It's been an interesting couple of weeks for Gilead Sciences (Nasdaq: GILD ) . If we were to put the news in baseball terms, the company benefited from a bunt to get on base, a solid single to advance the runner, and an error by the other team resulting in a run. Let's take a look at these events and what they mean for investors.
On July 26, Gilead reported earnings of $0.91 per diluted share for the second quarter, down 2% from the same quarter last year. Using our baseball analogy, that probably doesn't seem like enough to get on base.
However, delving into the reasons behind the slight decrease in earnings puts things in a more positive light. First, revenue increased by a respectable 13% compared with last year. Second, the primary driver of increased costs that caused the dip in earnings was a 40% rise in research and development expenses.
Strategically, pouring more money into R&D makes sense for Gilead. The company noted that $77.7 million of the $113.8 million increase in R&D expenses stemmed from clinical studies and outside studies related to the liver disease and oncology therapeutic areas. Both areas represent solid growth opportunities for Gilead.
The results for the quarter weren't splashy, but they reflected calculated decisions aimed at positioning the company for future success. That sounds like a bunt to me.
Seven days after releasing its quarterly results, Gilead announced a new partnership with three Indian companies to make generic versions of its emtricitabine-based HIV drugs more readily available in developing countries. More than 2.7 million patients with HIV living in developing countries already receive regimens containing TDF, another drug pioneered by Gilead.
This move is good for Gilead because of the cost differential between TDF regimens and regimens containing both TDF and emtricitabine. TDF generics in developing countries cost around $57 per patient year, while a combination regimen of TDF and emtricitabine costs around $93. Emtricitabine regimens currently cost too much to be widely accessible for patients in these developing countries.
By taking steps to lower costs for emtricitabine-based regimens, Gilead should profit as patients move to the new drugs that will be more affordable yet still more expensive than TDF. This isn't a financial home run for the company, but I would call it a solid single, especially considering the societal good.
Unexpected news affecting Gilead came around the same time the company announced the agreements with the Indian partners. Rival Bristol-Myers Squibb (NYSE: BMY ) suspended its study of a drug BMS-986094, intended to treat hepatitis C, after a patient suffered heart failure.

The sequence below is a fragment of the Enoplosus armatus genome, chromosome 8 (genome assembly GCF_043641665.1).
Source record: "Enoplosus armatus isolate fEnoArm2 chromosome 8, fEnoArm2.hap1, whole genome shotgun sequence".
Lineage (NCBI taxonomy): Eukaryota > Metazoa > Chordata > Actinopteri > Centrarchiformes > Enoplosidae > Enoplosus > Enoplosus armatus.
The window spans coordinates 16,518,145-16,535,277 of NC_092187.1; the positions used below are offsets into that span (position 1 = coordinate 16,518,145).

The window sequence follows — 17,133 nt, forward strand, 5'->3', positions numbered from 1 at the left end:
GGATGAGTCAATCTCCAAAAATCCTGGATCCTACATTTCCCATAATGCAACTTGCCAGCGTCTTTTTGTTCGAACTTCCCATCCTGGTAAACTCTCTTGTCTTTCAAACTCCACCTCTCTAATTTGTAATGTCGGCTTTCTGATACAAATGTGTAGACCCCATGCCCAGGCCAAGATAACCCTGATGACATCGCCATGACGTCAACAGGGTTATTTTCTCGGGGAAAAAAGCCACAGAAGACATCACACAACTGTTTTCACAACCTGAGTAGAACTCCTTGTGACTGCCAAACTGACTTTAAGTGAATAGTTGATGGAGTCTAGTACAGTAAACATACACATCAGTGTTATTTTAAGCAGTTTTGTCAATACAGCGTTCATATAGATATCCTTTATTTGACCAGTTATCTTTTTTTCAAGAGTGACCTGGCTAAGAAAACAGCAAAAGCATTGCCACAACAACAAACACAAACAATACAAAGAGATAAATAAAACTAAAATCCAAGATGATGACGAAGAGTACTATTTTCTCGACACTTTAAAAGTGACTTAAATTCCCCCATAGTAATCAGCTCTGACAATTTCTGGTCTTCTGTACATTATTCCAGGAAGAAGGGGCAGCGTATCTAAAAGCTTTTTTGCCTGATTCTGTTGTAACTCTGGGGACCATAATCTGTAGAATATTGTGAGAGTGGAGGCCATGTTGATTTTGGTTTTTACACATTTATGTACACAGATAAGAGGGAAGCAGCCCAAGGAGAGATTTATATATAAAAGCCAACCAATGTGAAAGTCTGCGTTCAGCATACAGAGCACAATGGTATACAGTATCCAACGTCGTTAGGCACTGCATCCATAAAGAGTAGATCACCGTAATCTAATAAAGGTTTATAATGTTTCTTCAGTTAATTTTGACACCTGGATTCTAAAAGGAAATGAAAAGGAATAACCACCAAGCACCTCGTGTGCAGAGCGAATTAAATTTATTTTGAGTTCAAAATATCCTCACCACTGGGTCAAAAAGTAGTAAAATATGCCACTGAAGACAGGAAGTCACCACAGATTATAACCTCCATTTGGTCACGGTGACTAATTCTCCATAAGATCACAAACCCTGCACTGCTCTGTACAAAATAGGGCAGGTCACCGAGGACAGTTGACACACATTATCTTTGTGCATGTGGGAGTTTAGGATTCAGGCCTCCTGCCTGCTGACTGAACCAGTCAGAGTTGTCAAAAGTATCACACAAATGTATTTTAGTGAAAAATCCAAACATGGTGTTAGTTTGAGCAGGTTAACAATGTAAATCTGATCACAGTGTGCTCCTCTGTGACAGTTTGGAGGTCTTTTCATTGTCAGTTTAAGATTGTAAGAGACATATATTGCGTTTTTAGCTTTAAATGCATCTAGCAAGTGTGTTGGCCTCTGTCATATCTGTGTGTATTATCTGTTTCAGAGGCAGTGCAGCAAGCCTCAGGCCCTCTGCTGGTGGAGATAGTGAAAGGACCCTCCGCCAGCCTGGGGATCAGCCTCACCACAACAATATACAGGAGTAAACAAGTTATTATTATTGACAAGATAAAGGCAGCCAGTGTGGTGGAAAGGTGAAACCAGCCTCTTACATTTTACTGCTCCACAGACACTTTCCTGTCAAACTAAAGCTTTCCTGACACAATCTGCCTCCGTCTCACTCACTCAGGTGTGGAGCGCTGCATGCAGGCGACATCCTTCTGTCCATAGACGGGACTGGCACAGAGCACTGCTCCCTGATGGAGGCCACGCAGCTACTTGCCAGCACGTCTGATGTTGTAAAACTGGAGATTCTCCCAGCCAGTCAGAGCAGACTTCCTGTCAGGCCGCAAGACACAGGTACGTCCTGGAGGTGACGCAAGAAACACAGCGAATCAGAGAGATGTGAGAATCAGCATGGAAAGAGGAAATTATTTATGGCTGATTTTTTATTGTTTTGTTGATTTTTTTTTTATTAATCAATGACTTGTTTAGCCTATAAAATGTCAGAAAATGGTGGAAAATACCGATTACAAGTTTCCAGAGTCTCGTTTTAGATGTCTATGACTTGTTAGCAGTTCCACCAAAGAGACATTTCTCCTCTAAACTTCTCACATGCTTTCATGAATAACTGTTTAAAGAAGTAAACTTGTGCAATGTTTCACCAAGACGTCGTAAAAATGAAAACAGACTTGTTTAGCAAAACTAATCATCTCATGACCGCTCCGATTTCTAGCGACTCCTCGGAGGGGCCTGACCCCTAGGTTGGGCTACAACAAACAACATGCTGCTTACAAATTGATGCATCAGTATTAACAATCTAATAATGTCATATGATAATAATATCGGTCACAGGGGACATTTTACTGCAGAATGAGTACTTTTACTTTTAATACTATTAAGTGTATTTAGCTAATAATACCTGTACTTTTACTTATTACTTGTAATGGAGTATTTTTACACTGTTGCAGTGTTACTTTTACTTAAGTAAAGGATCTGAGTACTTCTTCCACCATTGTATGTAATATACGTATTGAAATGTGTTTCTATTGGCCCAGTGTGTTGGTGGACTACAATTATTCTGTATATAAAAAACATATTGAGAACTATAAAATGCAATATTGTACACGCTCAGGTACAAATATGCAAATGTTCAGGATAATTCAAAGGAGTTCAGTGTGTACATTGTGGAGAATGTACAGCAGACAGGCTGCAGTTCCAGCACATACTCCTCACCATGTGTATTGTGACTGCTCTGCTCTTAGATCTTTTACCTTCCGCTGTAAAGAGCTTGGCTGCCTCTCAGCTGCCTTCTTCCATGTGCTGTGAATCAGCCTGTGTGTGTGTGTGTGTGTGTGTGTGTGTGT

The immediate impact for Gilead was that its shares shot up more than 8% on the news. The company has a new hepatitis C drug in the pipeline. However, Gilead is further along in clinical trials than Bristol-Myers Squibb with its drug GS-7977. According to a Gilead spokesperson, clinical studies for its hepatitis C drug show that it is "well tolerated and has exhibited a favorable safety profile" thus far.
Others could benefit from Bristol's setback also, though. Abbott Labs (NYSE: ABT ) has two separate hepatitis C drug trials under way, one of which has already had positive results. Abbott hopes to be able to bring a new hepatitis C regimen to market in 2015.
Vertex Pharmaceuticals (Nasdaq: VRTX ) currently markets Incivek, which is approved in the U.S. and Canada for treating adults with genotype 1 hepatitis C, but it also has a drug in development, ALS-2200, similar to the one Bristol temporarily pulled the plug on.
Idenix Pharmaceuticals (Nasdaq: IDIX ) is also in the game. The company recently announced FDA fast-track approval for its drug, IDX719 intended for treatment of chronic hepatitis C.
Gilead looks to be in the lead for an all-oral hepatitis C regimen, according to some analysts. The stakes are huge, with the global hepatitis therapeutics and vaccines market predicted to increase from $4.7 billion in 2010 to $8.6 billion by 2017.
Down the stretch
The past several days have been good for Gilead. What is the investing outlook for down the stretch?
The stock is relatively cheap right now, with a trailing P/E of 17 and a forward P/E of 13. In comparison, Bristol-Myers Squibb still trades at a forward multiple of nearly 18, even after its bad news.
There is always a high level of risk associated with biopharmaceutical stocks, of course. Gilead could easily have a setback like Bristol did. For now, though, the company appears to be well positioned to score for investors.
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